A few months ago, during an interview on a conservative talk radio station in the Central Valley, the host asked me what Republicans could do to reach out to Hispanic voters.
I think he was afraid I was going to propose something radical such as the GOP coming out in favor of open borders, or proposing a mass amnesty for the estimated 11 million illegal immigrants in the United States.
Nothing so ambitious.
"Start with this," I said. "You've got to loudly condemn Republican lawmakers like Rep. Steve King of Iowa the next time he says something stupid, hateful or racist."
Guess what? It's the next time.
I had been thinking that day about King's comments on the House floor in July 2006 about how we ought to run electrical wire along the U.S.-Mexico border because, back on the farm, "we do that with livestock all the time."
I was also aware that he favors limits on even legal immigration, and that he likes using the offensive term "anchor babies" to describe the U.S.-born children of illegal immigrants.
What the late George Wallace was to African-Americans, that's what King is to Hispanics. The congressman is either a racist or just an opportunist who panders to racists. Take your pick. Either way, it seems that King just doesn't like Hispanics, and I assure you that the feeling is entirely mutual.
Now King has really gone off the deep end, so much so that the leaders of his own party are trying to distance themselves from the Iowa lawmaker. They haven't been hard enough on him, in my book. But they've been more critical than they ever were before.
You'll see why in a moment.
With Republicans poised to introduce their own version of the DREAM Act to allow undocumented young people who were brought to the United States by their parents to achieve a path to citizenship, King recently suggested that — contrary to the popular image of undocumented students who study hard and become class valedictorian — young illegal immigrants from Mexico are much more likely to enter the country as mules for drug smugglers.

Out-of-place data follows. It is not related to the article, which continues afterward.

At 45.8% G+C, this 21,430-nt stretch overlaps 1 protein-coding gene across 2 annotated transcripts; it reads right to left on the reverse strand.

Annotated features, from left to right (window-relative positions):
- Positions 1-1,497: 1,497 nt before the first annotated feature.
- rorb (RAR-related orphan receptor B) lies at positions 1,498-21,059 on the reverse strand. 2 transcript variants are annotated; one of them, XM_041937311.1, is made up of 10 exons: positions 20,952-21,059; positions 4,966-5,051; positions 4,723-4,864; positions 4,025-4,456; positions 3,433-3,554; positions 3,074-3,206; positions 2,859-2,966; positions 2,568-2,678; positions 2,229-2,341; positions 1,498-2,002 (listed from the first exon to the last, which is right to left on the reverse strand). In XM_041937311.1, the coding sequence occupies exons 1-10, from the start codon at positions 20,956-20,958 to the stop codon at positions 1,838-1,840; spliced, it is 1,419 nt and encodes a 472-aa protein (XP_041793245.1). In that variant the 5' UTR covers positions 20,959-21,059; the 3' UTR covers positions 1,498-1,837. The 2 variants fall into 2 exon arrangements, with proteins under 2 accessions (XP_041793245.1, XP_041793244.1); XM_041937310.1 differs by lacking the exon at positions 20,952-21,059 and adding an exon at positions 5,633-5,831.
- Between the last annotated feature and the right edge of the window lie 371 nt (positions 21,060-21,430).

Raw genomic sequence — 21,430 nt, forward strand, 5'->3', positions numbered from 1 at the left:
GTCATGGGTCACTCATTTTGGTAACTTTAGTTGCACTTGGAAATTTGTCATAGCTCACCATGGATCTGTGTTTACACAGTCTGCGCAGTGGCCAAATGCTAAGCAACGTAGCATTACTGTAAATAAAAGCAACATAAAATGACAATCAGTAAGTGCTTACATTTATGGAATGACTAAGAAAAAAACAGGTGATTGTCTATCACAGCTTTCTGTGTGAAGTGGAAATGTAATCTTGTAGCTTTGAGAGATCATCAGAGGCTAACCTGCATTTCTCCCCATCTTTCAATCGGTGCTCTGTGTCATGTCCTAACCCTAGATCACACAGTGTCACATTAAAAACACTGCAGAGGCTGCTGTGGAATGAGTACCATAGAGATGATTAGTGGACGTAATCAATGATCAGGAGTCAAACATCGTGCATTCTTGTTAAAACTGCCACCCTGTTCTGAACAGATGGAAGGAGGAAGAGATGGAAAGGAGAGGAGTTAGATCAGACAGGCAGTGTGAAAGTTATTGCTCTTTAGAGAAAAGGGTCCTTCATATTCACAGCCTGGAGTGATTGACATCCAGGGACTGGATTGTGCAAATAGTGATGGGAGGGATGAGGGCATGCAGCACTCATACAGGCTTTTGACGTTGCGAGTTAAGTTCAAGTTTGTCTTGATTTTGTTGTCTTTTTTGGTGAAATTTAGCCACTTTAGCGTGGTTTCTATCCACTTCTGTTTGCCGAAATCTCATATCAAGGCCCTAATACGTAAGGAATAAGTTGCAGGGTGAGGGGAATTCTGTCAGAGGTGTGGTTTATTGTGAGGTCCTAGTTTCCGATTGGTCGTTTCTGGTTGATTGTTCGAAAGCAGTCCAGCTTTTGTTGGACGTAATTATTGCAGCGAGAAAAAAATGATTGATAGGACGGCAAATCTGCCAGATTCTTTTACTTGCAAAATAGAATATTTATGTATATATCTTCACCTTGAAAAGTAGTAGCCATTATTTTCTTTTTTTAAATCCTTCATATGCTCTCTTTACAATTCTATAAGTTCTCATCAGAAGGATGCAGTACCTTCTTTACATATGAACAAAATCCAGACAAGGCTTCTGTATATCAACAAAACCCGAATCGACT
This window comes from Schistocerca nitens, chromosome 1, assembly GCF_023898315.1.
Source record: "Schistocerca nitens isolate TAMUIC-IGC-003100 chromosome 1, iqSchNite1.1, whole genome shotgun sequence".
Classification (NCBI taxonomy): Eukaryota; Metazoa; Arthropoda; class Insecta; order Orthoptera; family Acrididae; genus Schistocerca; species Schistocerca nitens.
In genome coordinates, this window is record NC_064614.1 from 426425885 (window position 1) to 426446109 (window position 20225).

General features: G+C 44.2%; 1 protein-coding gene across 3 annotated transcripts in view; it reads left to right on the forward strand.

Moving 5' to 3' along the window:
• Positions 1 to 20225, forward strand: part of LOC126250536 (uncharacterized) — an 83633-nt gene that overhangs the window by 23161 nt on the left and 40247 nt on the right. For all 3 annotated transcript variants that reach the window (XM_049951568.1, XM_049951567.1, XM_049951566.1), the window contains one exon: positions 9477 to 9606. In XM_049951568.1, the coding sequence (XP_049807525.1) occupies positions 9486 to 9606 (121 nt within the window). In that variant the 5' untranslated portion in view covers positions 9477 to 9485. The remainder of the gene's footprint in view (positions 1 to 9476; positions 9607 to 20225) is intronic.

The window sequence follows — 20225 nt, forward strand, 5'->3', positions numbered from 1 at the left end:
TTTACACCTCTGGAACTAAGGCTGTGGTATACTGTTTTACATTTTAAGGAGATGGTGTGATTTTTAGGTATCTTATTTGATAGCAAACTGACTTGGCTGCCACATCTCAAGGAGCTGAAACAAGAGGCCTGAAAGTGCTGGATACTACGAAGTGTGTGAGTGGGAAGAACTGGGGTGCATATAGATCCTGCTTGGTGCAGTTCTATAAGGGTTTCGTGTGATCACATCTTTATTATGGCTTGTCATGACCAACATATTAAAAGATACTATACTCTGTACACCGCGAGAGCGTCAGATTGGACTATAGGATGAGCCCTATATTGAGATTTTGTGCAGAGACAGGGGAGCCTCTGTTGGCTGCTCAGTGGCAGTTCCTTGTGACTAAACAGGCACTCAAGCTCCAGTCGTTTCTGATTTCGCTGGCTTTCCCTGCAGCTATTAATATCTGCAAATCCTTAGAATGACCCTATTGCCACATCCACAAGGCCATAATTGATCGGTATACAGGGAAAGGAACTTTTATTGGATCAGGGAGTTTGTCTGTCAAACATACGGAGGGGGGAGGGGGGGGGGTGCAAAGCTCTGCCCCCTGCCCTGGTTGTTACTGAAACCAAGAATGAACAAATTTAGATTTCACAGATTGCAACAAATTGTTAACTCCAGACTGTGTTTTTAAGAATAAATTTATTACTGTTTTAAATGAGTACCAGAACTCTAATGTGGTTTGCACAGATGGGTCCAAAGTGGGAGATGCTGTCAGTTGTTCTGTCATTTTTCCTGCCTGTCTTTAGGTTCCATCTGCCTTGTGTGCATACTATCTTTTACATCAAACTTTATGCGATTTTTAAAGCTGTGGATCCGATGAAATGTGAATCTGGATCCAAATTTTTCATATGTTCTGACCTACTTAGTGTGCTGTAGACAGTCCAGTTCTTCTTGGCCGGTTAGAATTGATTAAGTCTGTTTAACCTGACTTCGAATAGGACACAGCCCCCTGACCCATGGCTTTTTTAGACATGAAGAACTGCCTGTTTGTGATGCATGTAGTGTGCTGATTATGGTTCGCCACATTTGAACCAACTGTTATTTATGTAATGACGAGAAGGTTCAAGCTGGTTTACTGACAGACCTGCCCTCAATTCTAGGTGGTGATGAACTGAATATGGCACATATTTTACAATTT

Specifically, King said this in an interview with conservative media outlet Newsmax: "For every one who's a valedictorian, there's another hundred out there that — they weigh 130 pounds and they've got calves the size of cantaloupes because they're hauling 75 pounds of marijuana across the desert."
Those bizarre remarks got the attention of House Speaker John Boehner, who issued a statement saying: "There can be honest disagreements about policy without using hateful language."
So did King respond? Yes he did — by being more hateful. During another interview on an Iowa radio show, he doubled down.
"It's not something that I'm making up," King told the host. "This is real. We have people that are mules, that are drug mules, that are hauling drugs across the border and you can tell by their physical characteristics what they've been doing for months, going through the desert with 75 pounds of drugs on their back. And if those who advocate for the DREAM Act, if they choose to characterize this about valedictorians, I gave them a different image that we need to be thinking about because we just simply can't be passing legislation looking only at one component of what would be millions of people."